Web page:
Botanical Name : Alnus nepalensis
Species: A. nepalensis
Common Names: Utis in Nepali and Nepalese alder in English.
Habitat : Alnus nepalensis occurs throughout the Himalaya at 500–3000 m of elevation from Pakistan through Nepal and Bhutan to Yunnan in southwest China. It grows best on deep volcanic loamy soils, but also grows on clay, sand and gravel. It tolerates a wide variety of soil types and grows well in very wet areas. It needs plenty of moisture in the soil and prefers streamside locations, but also grows on slopes.
Alnus nepalensis is a large deciduous alder tree with silver-gray bark that reaches up to 30 m in height and 60 cm in diameter. The leaves are alternate, simple, shallowly toothed, with prominent veins parallel to each other, 7–16 cm long and 5–10 cm broad. The flowers are catkins, with the male and female flowers separate but produced on the same tree. The male flowers are 10 to 25 cm (4 to 10 in) long and pendulous, while the female flowers are erect, 1 to 2 cm (0.4 to 0.8 in), with up to eight together in axillary racemes. Unusually for an alder, they are produced in the autumn, with the seeds maturing the following year.
Suitable for: medium (loamy) and heavy (clay) soils and can grow in heavy clay and nutritionally poor soils. Suitable pH: acid, neutral and basic (alkaline) soils. It can grow in semi-shade (light woodland) or no shade. It prefers moist or wet soil.
Prefers a heavy soil and a damp situation. Grows well in heavy clay soils. Succeeds in very infertile sites. The Nepalese alder is reported to tolerate clay, flooding, fog, gravel, sand, shade, slope, water-logging, and weeds. It is not tolerant of high winds. Grows best in deep well-drained loams or loamy soils of alluvial soils, but ranges from gravel to sand to clay. Prefers an annual rainfall estimated at 50 – 250cm, an annual average temperature in the range of 19 – 23°C, and a pH of 6 – 8. This species is possibly only hardy in the milder areas of Britain. This species has a symbiotic relationship with certain soil micro-organisms, these form nodules on the roots of the plants and fix atmospheric nitrogen. Some of this nitrogen is utilized by the growing plant but some can also be used by other plants growing nearby.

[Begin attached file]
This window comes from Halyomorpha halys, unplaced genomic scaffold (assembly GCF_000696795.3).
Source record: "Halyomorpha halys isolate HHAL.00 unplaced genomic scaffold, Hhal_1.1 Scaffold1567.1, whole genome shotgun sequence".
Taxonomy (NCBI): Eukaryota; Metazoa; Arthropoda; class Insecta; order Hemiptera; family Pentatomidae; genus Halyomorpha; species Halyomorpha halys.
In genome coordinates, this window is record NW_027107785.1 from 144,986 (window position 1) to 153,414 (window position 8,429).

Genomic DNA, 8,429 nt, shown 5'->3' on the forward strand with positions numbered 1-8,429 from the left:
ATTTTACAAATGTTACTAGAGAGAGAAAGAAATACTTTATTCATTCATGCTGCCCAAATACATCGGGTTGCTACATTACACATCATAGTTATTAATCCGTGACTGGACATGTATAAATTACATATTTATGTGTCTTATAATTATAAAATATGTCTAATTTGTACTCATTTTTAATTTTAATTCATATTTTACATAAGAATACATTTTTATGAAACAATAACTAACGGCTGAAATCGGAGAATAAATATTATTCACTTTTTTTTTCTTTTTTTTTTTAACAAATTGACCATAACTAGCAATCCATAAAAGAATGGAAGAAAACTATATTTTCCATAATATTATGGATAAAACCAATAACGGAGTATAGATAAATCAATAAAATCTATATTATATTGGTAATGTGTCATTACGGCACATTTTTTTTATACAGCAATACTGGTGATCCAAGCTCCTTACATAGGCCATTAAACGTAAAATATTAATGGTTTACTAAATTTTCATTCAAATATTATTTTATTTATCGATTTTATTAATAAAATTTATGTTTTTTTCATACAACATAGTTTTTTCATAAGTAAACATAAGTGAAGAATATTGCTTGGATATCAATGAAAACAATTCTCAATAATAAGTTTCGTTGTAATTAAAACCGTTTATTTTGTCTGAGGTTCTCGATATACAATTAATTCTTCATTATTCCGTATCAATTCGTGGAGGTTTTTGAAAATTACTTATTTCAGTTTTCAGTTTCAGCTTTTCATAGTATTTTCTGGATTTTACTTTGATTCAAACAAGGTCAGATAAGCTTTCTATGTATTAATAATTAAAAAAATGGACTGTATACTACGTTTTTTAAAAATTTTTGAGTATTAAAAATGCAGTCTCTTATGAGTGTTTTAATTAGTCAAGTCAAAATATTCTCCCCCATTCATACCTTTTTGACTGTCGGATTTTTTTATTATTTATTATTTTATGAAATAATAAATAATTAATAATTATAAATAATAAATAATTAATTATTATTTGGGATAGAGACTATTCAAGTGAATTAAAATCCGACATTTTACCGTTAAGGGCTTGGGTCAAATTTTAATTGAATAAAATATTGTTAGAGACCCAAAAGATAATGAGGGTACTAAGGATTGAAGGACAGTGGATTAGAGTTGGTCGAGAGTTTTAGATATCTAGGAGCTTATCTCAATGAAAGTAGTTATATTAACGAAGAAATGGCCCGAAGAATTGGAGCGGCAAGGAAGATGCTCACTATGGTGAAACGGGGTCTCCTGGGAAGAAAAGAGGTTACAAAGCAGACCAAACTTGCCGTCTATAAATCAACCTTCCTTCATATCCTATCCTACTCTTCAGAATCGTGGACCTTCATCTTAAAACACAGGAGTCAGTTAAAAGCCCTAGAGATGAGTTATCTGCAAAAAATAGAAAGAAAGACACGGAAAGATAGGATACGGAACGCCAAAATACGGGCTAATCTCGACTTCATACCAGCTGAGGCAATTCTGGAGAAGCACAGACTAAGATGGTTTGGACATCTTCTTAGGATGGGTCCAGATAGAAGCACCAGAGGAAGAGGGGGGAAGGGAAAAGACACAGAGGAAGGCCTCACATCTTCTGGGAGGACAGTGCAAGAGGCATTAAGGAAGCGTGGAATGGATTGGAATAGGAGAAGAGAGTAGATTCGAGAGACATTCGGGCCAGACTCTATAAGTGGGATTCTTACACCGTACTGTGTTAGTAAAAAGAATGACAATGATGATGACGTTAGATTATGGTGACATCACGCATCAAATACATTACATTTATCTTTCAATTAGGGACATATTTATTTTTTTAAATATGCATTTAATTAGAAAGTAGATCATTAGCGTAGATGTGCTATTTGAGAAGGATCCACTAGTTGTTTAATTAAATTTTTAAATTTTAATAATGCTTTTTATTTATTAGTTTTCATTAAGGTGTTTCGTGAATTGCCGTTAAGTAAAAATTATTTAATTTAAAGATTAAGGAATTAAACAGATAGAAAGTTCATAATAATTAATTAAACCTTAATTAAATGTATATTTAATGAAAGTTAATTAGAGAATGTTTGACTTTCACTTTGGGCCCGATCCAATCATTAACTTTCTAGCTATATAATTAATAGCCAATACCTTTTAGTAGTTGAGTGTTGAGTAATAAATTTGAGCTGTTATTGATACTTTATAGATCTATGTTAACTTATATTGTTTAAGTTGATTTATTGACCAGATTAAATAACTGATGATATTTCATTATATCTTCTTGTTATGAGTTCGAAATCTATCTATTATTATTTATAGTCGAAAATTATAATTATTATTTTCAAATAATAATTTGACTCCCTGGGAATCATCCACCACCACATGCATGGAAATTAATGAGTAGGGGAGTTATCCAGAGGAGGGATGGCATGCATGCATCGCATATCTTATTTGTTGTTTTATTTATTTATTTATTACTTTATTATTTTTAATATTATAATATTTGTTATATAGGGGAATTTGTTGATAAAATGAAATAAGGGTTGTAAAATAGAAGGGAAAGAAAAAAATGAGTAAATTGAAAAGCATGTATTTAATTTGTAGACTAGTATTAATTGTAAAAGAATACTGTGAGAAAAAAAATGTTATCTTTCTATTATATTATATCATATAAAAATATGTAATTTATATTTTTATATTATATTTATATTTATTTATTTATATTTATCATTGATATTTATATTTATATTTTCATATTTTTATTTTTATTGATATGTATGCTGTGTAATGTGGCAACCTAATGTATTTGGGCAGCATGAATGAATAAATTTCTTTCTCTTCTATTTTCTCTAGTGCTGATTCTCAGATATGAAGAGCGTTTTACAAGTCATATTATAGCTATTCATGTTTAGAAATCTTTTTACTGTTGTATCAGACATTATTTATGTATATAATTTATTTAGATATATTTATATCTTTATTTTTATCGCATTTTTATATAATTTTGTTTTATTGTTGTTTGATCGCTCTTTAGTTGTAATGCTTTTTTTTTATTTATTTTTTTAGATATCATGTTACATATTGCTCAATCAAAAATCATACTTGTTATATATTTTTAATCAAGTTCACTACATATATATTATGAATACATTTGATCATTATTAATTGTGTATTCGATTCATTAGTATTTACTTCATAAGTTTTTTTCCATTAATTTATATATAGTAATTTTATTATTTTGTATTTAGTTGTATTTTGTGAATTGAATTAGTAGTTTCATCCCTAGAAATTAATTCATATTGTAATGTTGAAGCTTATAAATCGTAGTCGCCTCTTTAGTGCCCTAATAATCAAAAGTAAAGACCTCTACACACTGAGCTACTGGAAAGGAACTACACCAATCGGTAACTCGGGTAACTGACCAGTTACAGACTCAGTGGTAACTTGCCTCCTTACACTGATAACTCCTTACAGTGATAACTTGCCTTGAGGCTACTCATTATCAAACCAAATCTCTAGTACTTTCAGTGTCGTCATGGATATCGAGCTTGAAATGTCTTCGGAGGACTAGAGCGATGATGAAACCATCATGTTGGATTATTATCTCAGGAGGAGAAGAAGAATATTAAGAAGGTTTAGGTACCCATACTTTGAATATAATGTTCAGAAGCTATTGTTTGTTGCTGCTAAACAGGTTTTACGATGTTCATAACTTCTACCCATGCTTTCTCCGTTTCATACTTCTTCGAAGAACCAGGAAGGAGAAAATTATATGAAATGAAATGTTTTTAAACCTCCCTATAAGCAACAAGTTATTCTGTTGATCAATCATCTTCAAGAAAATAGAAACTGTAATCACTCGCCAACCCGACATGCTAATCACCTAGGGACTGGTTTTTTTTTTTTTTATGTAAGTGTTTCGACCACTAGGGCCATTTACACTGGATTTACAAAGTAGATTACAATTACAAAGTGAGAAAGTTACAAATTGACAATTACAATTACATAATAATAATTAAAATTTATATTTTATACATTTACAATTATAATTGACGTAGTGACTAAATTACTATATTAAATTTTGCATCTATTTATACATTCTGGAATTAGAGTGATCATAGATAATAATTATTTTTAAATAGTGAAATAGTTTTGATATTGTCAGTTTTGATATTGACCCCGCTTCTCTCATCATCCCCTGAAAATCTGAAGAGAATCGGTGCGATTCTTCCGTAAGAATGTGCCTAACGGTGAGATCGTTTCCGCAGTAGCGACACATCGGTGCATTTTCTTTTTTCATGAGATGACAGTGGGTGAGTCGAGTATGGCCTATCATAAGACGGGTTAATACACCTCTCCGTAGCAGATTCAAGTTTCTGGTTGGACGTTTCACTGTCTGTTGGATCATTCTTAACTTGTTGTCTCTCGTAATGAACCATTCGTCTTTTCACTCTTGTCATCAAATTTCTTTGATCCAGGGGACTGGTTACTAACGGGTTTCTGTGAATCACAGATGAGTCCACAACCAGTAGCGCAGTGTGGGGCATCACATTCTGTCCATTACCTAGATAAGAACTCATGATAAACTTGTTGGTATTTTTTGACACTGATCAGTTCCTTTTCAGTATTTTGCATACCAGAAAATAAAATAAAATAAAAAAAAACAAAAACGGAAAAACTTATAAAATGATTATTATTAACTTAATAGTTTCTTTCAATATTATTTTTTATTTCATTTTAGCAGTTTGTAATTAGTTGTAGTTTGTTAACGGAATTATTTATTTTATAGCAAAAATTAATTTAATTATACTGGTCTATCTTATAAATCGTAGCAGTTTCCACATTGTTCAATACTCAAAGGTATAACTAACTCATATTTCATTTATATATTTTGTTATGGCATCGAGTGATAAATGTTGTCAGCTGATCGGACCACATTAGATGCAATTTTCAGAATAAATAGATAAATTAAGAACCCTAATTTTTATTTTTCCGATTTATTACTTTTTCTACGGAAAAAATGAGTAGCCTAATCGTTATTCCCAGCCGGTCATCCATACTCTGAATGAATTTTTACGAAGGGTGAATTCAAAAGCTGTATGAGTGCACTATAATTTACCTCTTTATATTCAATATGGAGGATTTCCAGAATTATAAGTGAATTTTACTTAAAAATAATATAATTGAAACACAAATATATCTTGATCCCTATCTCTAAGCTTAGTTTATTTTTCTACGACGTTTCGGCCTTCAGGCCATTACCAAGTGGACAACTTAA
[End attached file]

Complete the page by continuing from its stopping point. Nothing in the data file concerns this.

Seed – best sown in a cold frame as soon as it is ripe and only just covered. Spring sown seed should also germinate successfully so long as it is not covered. The seed should germinate in the spring as the weather warms up. When large enough to handle, prick the seedlings out into individual pots. If growth is sufficient, it is possible to plant them out into their permanent positions in the summer, otherwise keep them in pots outdoors and plant them out in the spring. If you have sufficient quantity of seed, it can be sown thinly in an outdoor seed bed in the spring. The seedlings can either be planted out into their permanent positions in the autumn/winter, or they can be allowed to grow on in the seed bed for a further season before planting them. Cuttings of mature wood, taken as soon as the leaves fall in autumn, outdoors in sandy soil.
A useful diuretic for reducing swelling of the leg. The juice of the bark is boiled and the gelatinous liquid applied to burns.
Dye; Fuel; Soil stabilization; Wood.
The bark contains 7% tannin, it is used in dyeing and tanning. It is used to deepen the red colour of madder, Rubia cordifolia. A fast growing species, it is suitable for plantation cultivation in tropical uplands. The tree is locally cultivated by West Java Forest Service to reforest eroded slopes under ever-wet climates. The tree establishes rapidly on areas subject to landslides, binding the soil with its extensive root system and stabilizig the slope. Wood – soft, tough, even grained, rather durable, easily sawn, seasons well and does not warp. It is used to a limited extent in carpentry, house construction, tea boxes, for making furniture, rope bridges etc. A very good timber, it deserves to be more widely used. In India the trees are coppiced every two years for fuel.
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